Martin was a strange boy, his passions utterly consuming him, and perhaps it was that very passion that caught Brideston's attention, prompting them to claim him as their own. When he got the news that he'd been accepted, he didn't know how to take it at first. Many reactions came to mind: he could laugh, cry, fall to his knees, clap his hands, jump for joy, scream at the top of his lungs. All he found he could do, though, was stare blankly at the piece of paper, held between trembling fingertips that were nearly as white. After a time, the fingers of the opposite hand found their way to his lips, tears springing to his eyes, pricking at the corners. It happened slowly, because Martin wasn't used to feeling his own emotions; he was usually pretending to be someone else, so he didn't have to. When asked for an opinion on something - his own opinion, as those who knew him well were quick to clarify - it often took him awhile to answer. He had to find himself behind the jumble of characters clamoring for attention at the forefront of his brain. They all wanted a turn, wanted to be acknowledged and recognized and taken for a spin like the cars on a lot, buffed and shining to perfection in the glare of late afternoon sunlight, each one offering a different ride experience. He was so addicted to the thrill of being behind a different wheel that he found it hard to return to the battered old beater of his own mind. It was nothing new, nothing special or exciting. It was covered in coffee stains and smelled of stale cigarette smoke and the sweat of a thousand sleepless nights spent hunched over a tattered notebook.

Eventually, Martin had gotten over the initial shock, and now he was here, in London, a bit lost and confused but excited all the same. The first few days had been a whirlwind, so busy he'd barely had time to catch his breath. Everything was new and fresh and utterly exhausting, but it was a blessing of sorts, because the energy he expended taking it all in meant he didn't have any left over with which to worry or fret over his possible shortcomings. Once things had finally started to settle down, Martin began to venture out of his room. Now that he knew the surrounding corridors, he wanted to familiarize himself with the rest of the campus and find the spots where he might work best in his free time. The one place he especially wanted to locate was the auditorium. After consulting a map, he discovered that it was on the same floor as the classrooms he'd been attending since his arrival. It was good to know that it was so close by, and it came as a much-needed relief to think that he could slip in any time he wanted and take comfort in the reflection of hot stage lights on dark, polished wood, the heavy curtains pulled off to the sides, the low, inlaid lights that ran up the middle of the aisles and the vast ceiling that arched overhead like a benevolent night sky. He loved the way his voice echoed around the hall when it was empty and silent, loved the way the rows upon rows of cushioned chairs seemed to watch him, like rapt spectators waiting crouched and breathless for more. If you'd seen one auditorium, you'd seen them all. Some were more gilded than others, but they were all more or less the same.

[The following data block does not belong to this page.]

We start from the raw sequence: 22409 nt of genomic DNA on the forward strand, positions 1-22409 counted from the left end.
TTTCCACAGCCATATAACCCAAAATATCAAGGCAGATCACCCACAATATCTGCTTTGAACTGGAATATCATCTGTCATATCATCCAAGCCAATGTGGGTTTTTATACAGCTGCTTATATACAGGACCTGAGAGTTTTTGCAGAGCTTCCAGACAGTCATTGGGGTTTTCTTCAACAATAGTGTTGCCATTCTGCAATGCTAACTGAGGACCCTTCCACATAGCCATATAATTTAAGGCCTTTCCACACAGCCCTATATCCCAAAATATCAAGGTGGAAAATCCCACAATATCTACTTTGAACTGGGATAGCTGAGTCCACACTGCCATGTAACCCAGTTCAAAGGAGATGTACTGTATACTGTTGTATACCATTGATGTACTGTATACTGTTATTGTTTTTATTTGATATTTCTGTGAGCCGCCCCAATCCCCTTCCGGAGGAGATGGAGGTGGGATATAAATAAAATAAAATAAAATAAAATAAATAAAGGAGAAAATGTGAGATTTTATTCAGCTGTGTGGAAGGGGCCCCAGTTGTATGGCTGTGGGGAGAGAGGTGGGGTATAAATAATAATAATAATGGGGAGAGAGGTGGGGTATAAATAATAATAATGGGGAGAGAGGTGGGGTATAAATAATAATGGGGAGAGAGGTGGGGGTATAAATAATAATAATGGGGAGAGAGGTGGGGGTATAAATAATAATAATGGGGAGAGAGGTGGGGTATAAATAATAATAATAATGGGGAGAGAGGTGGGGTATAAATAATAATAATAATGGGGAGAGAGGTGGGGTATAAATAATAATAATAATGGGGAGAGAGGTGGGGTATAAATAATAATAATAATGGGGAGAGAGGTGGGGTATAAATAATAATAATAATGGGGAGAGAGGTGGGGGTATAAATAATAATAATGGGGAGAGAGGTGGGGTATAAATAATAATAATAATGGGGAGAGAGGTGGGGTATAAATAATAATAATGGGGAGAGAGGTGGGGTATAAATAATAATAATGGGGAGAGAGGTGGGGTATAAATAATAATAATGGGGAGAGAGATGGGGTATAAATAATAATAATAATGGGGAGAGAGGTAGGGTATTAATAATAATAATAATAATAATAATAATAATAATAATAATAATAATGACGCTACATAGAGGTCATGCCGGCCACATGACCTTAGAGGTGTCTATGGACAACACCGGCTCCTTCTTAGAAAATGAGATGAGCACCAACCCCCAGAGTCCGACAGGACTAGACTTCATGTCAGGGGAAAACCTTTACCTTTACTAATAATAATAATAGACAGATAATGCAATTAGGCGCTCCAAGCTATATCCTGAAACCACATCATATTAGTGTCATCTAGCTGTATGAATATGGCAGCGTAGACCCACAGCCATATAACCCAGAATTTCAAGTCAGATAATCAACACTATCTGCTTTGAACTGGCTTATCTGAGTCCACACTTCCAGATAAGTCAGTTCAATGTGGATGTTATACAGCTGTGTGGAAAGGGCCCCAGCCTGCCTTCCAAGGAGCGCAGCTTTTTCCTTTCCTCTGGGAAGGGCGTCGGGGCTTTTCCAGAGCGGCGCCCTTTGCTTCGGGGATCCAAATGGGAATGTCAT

Once he'd climbed onto the stage, he paced it for a few moments, hands clenching and unclenching at his sides as he thought of a passage to recite. Of course! It was simple, an obvious choice. This was only a warm-up, a sign of things yet to come, but it had to be appropriate. Martin returned to the middle of the stage, pausing, eyes fixing on a spot halfway up the wall at the back of the auditorium when he began to speak, to effortlessly play his part:

"All the world's a stage,
And all the men and women merely players;
They have their exits and their entrances,
And one man in his time plays many parts,
His acts being seven ages. At first, the infant,
Mewling and puking in the nurse's arms.
Then the whining schoolboy, with his satchel
And shining morning face, creeping like a snail
Unwillingly to school. And then the lover,
Sighing like a furnace, with a woeful ballad
Made to his mistress' eyebrow. Then a soldier,
Full of strange oaths and bearded like the pard,
Jealous in honor, sudden and quick in quarrel,
Seeking the bubble reputation
Even in the cannon's mouth. And then the justice,
In fair round belly with good capon lined,
With eyes severe and beard of formal cut,
Full of wise saws and modern instances;
And so he plays his part. The sixth age shifts--"


Before he could finish, a loud clatter arose from one of the rows. The flow of Martin's monologue, borrowed from Shakespeare's As You Like It, was instantly cut off, and, startled, he blinked at the sound, squinting out over the rows as he tried to locate its source. Eventually, his eyes fell upon the dark from frozen in the middle of the aisle, and the boy standing there - whose face he could just barely make out - looked as surprised as he was, as if he had no idea how he had gotten there. Martin hadn't heard him slip in, but then perhaps he had been there first, and he simply hadn't noticed in his blind rush to get to the stage. It took him a moment to fully return to himself, but when he did, he cleared his throat and smiled, crouching low to the stage, balancing on the balls of his feet as he beckoned the boy forward. "Come here, let me see you. You're all in shadow right now, it's kind of creepy. You startled me, you know. How long have you been out there? I didn't know anyone else was here."